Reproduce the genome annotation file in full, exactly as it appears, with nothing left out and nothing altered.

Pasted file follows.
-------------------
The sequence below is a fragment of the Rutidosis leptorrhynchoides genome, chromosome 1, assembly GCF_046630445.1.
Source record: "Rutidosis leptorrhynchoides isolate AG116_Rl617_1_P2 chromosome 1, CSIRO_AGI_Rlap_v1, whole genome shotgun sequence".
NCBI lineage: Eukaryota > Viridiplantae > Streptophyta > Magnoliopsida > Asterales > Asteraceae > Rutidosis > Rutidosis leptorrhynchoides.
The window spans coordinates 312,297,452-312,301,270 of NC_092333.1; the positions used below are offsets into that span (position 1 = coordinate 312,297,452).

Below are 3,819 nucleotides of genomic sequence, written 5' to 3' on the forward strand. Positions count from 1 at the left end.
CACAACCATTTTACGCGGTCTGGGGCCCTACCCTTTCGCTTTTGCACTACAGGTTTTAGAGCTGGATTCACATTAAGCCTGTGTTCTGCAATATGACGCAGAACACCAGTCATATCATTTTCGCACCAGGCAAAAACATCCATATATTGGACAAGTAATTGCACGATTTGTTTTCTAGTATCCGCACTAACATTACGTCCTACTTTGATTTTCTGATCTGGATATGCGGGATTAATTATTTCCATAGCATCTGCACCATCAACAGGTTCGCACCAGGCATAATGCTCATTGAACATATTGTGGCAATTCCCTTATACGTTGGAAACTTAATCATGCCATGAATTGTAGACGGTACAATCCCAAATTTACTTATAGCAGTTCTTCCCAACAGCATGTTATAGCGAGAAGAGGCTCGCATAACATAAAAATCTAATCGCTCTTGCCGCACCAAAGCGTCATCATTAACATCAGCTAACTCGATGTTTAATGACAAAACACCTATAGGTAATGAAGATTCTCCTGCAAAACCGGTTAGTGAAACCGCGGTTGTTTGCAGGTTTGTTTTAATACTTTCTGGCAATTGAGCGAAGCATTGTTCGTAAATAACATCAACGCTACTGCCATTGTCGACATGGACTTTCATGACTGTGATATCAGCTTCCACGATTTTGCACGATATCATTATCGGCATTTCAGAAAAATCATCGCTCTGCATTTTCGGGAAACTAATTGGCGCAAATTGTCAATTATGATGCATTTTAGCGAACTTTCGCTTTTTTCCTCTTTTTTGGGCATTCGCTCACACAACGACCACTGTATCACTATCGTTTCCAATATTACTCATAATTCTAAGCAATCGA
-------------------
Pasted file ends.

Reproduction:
The sequence below is a fragment of the Rutidosis leptorrhynchoides genome, chromosome 1, assembly GCF_046630445.1.
Source record: "Rutidosis leptorrhynchoides isolate AG116_Rl617_1_P2 chromosome 1, CSIRO_AGI_Rlap_v1, whole genome shotgun sequence".
NCBI lineage: Eukaryota > Viridiplantae > Streptophyta > Magnoliopsida > Asterales > Asteraceae > Rutidosis > Rutidosis leptorrhynchoides.
The window spans coordinates 312,297,452-312,301,270 of NC_092333.1; the positions used below are offsets into that span (position 1 = coordinate 312,297,452).

Below are 3,819 nucleotides of genomic sequence, written 5' to 3' on the forward strand. Positions count from 1 at the left end.
CACAACCATTTTACGCGGTCTGGGGCCCTACCCTTTCGCTTTTGCACTACAGGTTTTAGAGCTGGATTCACATTAAGCCTGTGTTCTGCAATATGACGCAGAACACCAGTCATATCATTTTCGCACCAGGCAAAAACATCCATATATTGGACAAGTAATTGCACGATTTGTTTTCTAGTATCCGCACTAACATTACGTCCTACTTTGATTTTCTGATCTGGATATGCGGGATTAATTATTTCCATAGCATCTGCACCATCAACAGGTTCGCACCAGGCATAATGCTCATTGAACATATTGTGGCAATTCCCTTATACGTTGGAAACTTAATCATGCCATGAATTGTAGACGGTACAATCCCAAATTTACTTATAGCAGTTCTTCCCAACAGCATGTTATAGCGAGAAGAGGCTCGCATAACATAAAAATCTAATCGCTCTTGCCGCACCAAAGCGTCATCATTAACATCAGCTAACTCGATGTTTAATGACAAAACACCTATAGGTAATGAAGATTCTCCTGCAAAACCGGTTAGTGAAACCGCGGTTGTTTGCAGGTTTGTTTTAATACTTTCTGGCAATTGAGCGAAGCATTGTTCGTAAATAACATCAACGCTACTGCCATTGTCGACATGGACTTTCATGACTGTGATATCAGCTTCCACGATTTTGCACGATATCATTATCGGCATTTCAGAAAAATCATCGCTCTGCATTTTCGGGAAACTAATTGGCGCAAATTGTCAATTATGATGCATTTTAGCGAACTTTCGCTTTTTTCCTCTTTTTTGGGCATTCGCTCACACAACGACCACTGTATCACTATCGTTTCCAATATTACTCATAATTCTAAGCAATCGA